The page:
I didn’t know where to begin my search so I searched for “college textbooks” on eBay and close to 80,000 listings showed up. Man, I’m gonna be here a while!
The process for me was straight forward: click into an eBay listing, copy the ISBN number, and paste it into Bookscouter. I soon realized that older books were getting horrible values through Bookscouter. (No, I don’t want to sell a book for $0!) If you want to lose lots of money real quick, buy a bunch of old college textbooks!
So I refined my search to “college textbooks 2014” and “college textbooks 2015” and have had better success.
The less than $5 profit that The Penny Hoarder article talks about sucks so I go for books that have a higher margin than that.
Here’s how the process works:
- Open 2 tabs: 1 being eBay and the other Bookscouter*.
- Use search criteria such as “college textbooks 2014” and “college textbooks 2015” under the “Books” category.
- Click a listing on eBay, copy the ISBN number, and paste into Bookscouter.
- There are as many as 3 options to buy a book on eBay, depending on how the seller would like to conduct business. If it has a “buy it now” price, you can buy the book right then and there for that price. If it has a “best offer” option, you can offer the seller a price that they’ll hopefully accept and you can make a profit on. If its just a straight auction, you’ll have to bid on the book and only once the auction is over can you buy the book.
- Pay for it on eBay and lock in a price quote on Bookscouter*.
- You’ll be forwarded to the specific buyer’s website and you’ll deal with them from there.
- Print out the free shipping label they provide.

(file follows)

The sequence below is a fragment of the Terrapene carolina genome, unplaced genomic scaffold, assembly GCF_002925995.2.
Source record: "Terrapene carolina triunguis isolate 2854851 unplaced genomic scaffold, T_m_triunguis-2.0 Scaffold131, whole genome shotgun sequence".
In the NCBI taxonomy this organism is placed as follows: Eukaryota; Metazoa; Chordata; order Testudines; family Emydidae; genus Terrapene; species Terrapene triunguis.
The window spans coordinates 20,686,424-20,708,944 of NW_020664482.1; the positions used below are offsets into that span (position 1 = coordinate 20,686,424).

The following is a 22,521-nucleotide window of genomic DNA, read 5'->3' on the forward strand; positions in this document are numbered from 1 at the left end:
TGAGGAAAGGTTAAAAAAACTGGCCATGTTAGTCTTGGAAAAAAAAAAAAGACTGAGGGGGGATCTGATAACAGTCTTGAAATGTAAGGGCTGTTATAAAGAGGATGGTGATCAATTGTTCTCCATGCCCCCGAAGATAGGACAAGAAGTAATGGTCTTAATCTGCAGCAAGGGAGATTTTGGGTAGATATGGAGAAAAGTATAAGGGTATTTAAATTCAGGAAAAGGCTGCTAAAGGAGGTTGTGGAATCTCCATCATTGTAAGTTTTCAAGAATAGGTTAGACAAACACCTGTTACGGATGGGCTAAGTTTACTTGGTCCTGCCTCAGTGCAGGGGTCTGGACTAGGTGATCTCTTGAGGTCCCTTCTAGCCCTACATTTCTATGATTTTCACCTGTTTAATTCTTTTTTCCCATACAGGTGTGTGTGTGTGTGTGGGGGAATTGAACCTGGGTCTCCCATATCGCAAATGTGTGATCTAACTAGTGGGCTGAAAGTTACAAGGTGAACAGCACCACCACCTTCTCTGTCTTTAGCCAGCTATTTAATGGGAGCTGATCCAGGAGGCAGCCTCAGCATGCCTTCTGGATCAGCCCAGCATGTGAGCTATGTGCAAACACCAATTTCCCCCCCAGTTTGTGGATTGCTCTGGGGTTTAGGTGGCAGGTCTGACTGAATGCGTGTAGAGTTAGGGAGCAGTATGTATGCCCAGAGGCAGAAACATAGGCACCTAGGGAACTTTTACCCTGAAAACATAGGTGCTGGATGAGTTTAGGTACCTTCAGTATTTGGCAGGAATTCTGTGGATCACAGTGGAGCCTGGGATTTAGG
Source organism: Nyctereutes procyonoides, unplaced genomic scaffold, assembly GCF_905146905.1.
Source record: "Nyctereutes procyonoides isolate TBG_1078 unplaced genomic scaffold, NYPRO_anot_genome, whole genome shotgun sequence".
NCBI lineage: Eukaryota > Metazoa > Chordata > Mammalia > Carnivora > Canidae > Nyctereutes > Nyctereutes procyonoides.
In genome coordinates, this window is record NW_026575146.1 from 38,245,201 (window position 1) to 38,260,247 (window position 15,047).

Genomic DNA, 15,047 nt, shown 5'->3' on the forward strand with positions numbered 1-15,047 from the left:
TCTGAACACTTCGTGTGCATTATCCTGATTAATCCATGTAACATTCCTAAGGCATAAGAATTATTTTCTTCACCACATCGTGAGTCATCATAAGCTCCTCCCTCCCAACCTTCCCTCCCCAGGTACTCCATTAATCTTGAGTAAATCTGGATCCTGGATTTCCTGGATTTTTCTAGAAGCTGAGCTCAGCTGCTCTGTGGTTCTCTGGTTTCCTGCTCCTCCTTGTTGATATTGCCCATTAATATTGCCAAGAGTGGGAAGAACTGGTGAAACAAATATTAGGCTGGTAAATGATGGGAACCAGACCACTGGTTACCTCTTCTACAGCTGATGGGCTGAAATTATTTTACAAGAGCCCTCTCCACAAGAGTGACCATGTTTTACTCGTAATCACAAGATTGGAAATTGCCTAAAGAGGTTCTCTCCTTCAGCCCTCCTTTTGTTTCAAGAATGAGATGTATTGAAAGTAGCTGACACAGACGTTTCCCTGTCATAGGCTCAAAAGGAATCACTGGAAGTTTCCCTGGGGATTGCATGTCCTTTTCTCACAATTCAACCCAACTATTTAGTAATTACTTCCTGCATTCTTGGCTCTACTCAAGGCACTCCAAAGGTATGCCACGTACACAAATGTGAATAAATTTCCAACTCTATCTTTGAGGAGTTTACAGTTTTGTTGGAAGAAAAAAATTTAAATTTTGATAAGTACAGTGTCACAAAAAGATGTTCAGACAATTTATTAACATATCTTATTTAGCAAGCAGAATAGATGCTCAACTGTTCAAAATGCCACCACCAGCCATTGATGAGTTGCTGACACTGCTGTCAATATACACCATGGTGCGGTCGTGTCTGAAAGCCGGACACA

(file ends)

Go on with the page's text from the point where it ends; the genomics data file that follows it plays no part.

- Ship out your book.
- Wait for them to receive it and get paid!
Some things to consider:
- You’ll go through hours of listings the first day so you can get a lay of the land and see what all is available. After your initial day of searching, there’s an option on eBay where you can filter “newest listings.” This way you only search through new listings and not the ones you’ve already looked at. The time spent looking at books a day will be under an hour once you get good at this.
- Price quotes can change. I’ve seen that they can change daily. Sometimes they increase but usually, they decrease. Keep this in mind!
- Avoid “Instructor’s Edition” books and “International Edition” books. Buyers don’t want these and you’ll have a book that you can’t sell to them!
- Be careful reading descriptions and what conditions the books on eBay are actually in.
- It’ll take time for the book to arrive to you from the seller on eBay. It’ll take time to get from you to the buyer who ends up buying your book. It’ll take time to receive your payment. Cash flow is slow and inconsistent. It all depends on where the buyer is located. It was a lot quicker to ship the book to a buyer in Kentucky than a buyer in Oregon.
- Auctions usually take a week to end so this is time that you have to wait before you can turn a profit. Not a good way to make money if you need it fast!
- You probably won’t be able to consistently buy 5 “profitable” books a day. This can be a nice supplement to your income.
- If you get paid through PayPal there can be fees associated with this.
- Different buyers require different shipping methods. One I used through UPS and the other was through FedEx.
- You’ll have to pay for shipping material to pack your books in and you’ll have to deduct this from your “profit.”
Here’s how much “profit” I made: I spent $138 to purchase 2 books and sold them for $171.38. I spent $20 on bubble mailers so my profit is $13.38. Now that I have a shipping supply, I won’t have to spend money on this for a while. I shipped off both books on June 1st. I have a check on its way from one buyer and the other book just reached its destination earlier today, June 8th. (as of initial writing)
Have you tried doing this before? Feel free to ask any questions!
Note that there will be an update to this post coming soon.
* This is an affiliate link so I make some spare change if you click the link. Thanks for the support!